In my experience, crowd size is usually exaggerated by the promoters and bookers – even if only a little. It's a good idea to go there yourself and see what things look like if you possibly can. And, whatever you do, promote the hell out of your show, even if you expect the venue to promote it, too.
Is there a conflicting or bigger show happening at the same time?
Something a lot of artists don't think about is what's going on around the venue when you're playing. I once played a show at a great venue – it was usually packed, and they promoted their shows and paid really well. I walked in onto to find a much smaller than expected crowd – I was unpleasantly surprised.
Turns out, there was another venue not far away that was hotter and getting a reputation among concert-goers. It just so happened that on the very night I was supposed to play, they had booked a much larger band in a similar genre that drew this venue's crowd away.
Try to keep a finger on the pulse of what's happening in the area in cases like this – if there's something big going on but it isn't your genre, it may not affect you. But it's good information to have. You may even decide to postpone your show as a result.
Is the venue safe in general?
Sometimes, you're going to play places in sketchy areas. It just happens. Try to do a Google street view beforehand so you're not surprised, though. Pictures on a venue's website can be deceiving. You might go there only to realize it's a great new place in a bad area.
While the safety of yourself and your bandmates is of utmost importance (not to mention that of your equipment and instruments), there's another reason I'm bringing this up: There's a possibility the location of the venue could affect crowd attendance. This isn't always going to be the case, and it may change depending on the type of music and crowd you're catering to – kids into harder music might not care as much, but it might affect a crowd that's a bit older and more family oriented.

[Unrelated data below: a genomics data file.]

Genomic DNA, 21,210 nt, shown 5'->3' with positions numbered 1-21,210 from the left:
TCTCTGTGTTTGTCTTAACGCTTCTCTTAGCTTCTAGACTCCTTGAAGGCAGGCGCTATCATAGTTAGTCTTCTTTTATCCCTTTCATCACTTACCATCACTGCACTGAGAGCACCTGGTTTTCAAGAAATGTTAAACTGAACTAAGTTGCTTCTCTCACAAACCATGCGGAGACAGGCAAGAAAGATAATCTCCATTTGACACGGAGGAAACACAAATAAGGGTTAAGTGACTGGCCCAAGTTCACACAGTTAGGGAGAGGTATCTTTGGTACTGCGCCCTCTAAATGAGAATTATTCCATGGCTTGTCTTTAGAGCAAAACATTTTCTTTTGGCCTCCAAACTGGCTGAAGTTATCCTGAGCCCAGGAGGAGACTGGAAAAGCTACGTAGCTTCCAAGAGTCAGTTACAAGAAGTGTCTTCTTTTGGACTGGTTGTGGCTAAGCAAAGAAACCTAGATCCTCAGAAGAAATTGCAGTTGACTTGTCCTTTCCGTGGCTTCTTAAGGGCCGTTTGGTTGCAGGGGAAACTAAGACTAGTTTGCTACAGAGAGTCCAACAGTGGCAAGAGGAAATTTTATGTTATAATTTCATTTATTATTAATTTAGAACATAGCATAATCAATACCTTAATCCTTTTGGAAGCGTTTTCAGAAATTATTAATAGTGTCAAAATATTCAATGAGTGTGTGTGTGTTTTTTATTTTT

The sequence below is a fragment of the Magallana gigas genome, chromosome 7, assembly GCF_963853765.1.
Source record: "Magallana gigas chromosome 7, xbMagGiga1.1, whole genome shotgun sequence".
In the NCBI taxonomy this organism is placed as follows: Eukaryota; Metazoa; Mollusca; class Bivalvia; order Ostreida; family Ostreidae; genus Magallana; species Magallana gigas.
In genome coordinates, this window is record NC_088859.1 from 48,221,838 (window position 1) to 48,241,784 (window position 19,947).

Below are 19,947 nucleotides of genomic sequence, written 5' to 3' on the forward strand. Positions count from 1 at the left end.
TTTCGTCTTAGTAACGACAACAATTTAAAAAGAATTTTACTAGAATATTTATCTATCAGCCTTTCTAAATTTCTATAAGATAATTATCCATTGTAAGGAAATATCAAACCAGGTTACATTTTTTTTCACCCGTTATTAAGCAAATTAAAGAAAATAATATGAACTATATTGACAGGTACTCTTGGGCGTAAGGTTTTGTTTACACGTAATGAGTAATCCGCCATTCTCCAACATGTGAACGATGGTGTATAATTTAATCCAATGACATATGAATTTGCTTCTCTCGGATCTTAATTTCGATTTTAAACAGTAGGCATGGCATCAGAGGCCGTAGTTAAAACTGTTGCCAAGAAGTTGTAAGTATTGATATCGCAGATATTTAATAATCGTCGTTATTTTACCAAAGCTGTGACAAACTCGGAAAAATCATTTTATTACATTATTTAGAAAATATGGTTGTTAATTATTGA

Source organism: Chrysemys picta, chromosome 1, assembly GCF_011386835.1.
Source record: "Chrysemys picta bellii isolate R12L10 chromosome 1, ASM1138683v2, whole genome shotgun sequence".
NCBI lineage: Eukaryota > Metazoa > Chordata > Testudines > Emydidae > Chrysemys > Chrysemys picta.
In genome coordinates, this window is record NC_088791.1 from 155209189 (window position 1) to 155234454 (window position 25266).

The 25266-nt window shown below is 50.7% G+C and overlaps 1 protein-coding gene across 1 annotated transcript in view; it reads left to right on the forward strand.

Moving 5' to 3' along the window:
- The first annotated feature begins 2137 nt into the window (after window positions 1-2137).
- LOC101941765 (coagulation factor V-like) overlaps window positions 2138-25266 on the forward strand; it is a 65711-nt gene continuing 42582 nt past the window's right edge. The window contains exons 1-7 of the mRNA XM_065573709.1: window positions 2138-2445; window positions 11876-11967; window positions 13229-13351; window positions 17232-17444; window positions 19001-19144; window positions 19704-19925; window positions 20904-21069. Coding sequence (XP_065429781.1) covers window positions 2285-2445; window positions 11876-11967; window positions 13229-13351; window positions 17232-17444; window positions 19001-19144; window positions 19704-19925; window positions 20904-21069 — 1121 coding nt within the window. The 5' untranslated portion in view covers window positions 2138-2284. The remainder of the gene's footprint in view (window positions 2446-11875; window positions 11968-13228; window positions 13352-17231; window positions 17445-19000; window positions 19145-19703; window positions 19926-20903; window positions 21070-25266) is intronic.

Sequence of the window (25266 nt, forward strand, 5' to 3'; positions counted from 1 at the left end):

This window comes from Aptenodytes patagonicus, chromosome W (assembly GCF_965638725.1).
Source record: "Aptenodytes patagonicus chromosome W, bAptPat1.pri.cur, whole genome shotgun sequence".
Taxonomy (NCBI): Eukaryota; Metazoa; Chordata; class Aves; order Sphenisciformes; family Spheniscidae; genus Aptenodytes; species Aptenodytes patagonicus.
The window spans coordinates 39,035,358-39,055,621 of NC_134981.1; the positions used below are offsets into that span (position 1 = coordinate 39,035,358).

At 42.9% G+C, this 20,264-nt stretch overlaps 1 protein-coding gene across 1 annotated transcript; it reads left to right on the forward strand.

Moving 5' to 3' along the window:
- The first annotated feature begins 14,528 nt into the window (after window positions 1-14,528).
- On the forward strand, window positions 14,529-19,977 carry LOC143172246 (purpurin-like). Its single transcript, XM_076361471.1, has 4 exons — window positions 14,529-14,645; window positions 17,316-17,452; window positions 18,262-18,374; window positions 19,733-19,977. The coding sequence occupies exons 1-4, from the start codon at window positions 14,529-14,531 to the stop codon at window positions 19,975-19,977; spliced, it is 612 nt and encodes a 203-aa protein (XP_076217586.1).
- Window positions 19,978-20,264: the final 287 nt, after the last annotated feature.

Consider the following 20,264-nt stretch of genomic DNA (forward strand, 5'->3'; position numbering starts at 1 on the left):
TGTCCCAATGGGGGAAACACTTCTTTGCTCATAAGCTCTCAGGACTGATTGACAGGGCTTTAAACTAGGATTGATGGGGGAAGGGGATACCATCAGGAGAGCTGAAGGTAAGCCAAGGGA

A lot of venues in this type of situation will have some type of security, even if it's just a bouncer. Some may not, however, and it's a great question to ask ahead of time. Regardless, you might feel uncomfortable playing, and that's totally valid. Trust your instincts. If you decide to play anyway, make sure you keep an eye on your stuff and be smart and cautious.
Although this list is by no means comprehensive, it's meant to encourage you to start thinking critically about where you're playing. Feel free to expand on this and develop your own set of criteria. I think you'll find being a little more picky will lead to playing better shows.
Daniel Reifsnyder is a Nashville-based, Grammy-nominated songwriter, having started his musical journey at the age of three. In addition to being an accomplished commercial actor, his voice can be heard on The Magic School Bus theme song and in Home Alone 2. Throughout his career, he has had the honor of working with the likes of Michael Jackson and Little Richard among many others. He is a regular contributor to several music-related blogs, including his own.